Monday, November 7, 2016

37 Seconds

I knew the minute I had my AFE in August one of my first steps to recovery and healing was to read as much as I could about amniotic fluid embolisms. Unfortunately, there isn't a whole lot out there but this books stood out to me and I read it in one day.

37 Seconds - Stephanie Arnold
Pregnant with her second child, Stephanie Arnold began receiving mysterious but strong premonitions that she would die during the delivery. Distressed, Stephanie did everything she could to inform the medical team and her family about what she knew was coming. No one believed her, but Stephanie knew they were wrong. When she gave birth to her son, Stephanie flatlined and died on the operating table for 37 seconds, during which time she had a spiritual experience she would never forget.

After reading what Stephanie discovered in her search to make sense of what happened to her, you will never look at life, death, and the afterlife the same way again.

If you're a long time reader of this blog, you'll remember my reservations about my pregnancy with Lucy. At the time, I chalked it up to it being my fourth pregnancy, unexpected and unplanned, and so soon after having Penelope. Now that I've had a little time to reflect on my recent experiences I don't think that's what it was at all. I think it was my body trying to tell me something, perhaps warn me of what was to come. I think I didn't get the message and maybe Lucy picked up the slack and that's why she turned at the last minute, causing me to have an emergency c-section. Because without that c-section, I would have immediately died in my delivery room.

Stephanie Arnold felt throughout her entire pregnancy something was very wrong, that she would die giving birth to her second child. Despite warning everyone around her, nobody really took her seriously. One doctor thankfully flagged her file and that played a part in her survival. The book isn't very long, just under 200 pages, but it's a really horrific and sobering read. I think someone who hasn't survived an AFE, or had a loved one die from an AFE, would have a different feeling about this book. Perhaps you would read it as a bystander next to a car crash- you should look away but you're compelled to stare in awe. As someone who has survived an AFE, I cried. I cried because like Stephanie, I lost so many days of my life. It's hard to explain to others what it's like to come back from that and feel the way I do. One outlet of therapy Stephanie tries is regression therapy where she's hypnotized and brought back to that moment of dying and seeing loved ones in the days immediately following.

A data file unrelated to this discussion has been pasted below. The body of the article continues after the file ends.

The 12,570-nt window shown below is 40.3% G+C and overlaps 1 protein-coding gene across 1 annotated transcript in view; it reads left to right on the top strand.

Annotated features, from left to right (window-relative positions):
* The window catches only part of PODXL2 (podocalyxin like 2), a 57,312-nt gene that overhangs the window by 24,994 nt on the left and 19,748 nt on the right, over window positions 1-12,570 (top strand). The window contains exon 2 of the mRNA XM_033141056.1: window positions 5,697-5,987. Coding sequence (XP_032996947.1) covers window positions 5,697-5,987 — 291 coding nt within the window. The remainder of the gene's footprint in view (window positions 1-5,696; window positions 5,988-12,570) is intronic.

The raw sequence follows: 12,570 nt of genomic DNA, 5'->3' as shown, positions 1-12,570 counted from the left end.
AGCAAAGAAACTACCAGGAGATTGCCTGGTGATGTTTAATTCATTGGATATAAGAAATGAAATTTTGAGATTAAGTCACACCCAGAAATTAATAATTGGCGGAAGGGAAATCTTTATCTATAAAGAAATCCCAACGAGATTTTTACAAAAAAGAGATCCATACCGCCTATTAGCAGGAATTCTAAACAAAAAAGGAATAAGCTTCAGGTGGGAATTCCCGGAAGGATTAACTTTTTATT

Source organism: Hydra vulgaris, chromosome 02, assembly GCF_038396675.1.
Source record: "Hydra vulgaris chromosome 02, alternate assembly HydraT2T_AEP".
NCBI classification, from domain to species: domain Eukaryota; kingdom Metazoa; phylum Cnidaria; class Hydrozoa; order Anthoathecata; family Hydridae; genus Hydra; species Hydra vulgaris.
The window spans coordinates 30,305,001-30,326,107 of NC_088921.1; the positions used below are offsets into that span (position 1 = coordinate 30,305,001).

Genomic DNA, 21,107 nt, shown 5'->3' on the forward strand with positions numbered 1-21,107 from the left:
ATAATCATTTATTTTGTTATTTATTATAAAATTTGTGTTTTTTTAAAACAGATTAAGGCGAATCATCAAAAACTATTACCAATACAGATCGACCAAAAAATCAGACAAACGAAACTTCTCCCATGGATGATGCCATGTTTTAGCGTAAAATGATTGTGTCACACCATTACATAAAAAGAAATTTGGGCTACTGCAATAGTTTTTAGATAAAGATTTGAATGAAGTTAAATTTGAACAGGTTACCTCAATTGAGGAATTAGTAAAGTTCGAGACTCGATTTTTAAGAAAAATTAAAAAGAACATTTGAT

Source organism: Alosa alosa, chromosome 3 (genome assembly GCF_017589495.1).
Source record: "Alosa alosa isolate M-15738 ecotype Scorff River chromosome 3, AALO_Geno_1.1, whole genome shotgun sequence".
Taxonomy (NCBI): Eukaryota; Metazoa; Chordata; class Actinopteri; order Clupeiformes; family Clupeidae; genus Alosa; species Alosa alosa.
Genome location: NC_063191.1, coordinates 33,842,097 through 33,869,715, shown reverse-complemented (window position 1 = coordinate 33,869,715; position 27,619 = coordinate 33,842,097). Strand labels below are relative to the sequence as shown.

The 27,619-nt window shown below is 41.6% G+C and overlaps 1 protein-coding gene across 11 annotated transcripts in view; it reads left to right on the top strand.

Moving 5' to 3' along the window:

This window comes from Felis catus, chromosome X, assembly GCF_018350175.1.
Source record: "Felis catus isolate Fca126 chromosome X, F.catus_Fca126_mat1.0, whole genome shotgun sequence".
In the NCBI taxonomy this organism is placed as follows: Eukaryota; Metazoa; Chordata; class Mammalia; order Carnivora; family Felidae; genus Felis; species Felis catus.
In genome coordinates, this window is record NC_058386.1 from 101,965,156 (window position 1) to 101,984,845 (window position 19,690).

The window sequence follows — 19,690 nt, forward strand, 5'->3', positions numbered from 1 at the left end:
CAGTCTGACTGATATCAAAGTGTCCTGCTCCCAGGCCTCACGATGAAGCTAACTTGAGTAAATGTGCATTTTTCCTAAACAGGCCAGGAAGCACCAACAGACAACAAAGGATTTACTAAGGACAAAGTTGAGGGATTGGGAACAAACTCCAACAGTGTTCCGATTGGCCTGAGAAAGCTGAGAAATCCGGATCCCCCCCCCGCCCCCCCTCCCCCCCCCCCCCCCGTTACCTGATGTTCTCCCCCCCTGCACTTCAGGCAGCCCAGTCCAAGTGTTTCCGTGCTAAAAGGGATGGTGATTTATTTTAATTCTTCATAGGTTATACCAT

I so badly want this. 

I keep saying I wish people  had more video of me, had taken more pictures of me, no matter how painful and scary they would have been. I feel like I'm missing such a huge part of my life and I feel desperate to get it back. I wonder if people who have been in a coma for an extended time feel this way? Is there a way to get closure without hypnosis? I don't know.

This book is one of the best I've read. And I might be biased because it is SO similar to my story, but I highly recommend this. I had such a deflating feeling after reading it that the story has already been told- what would be the point writing MY story? But then after another sleepless night, I decided I have to write my story, it's different in many ways, perhaps important ways. We'll see.

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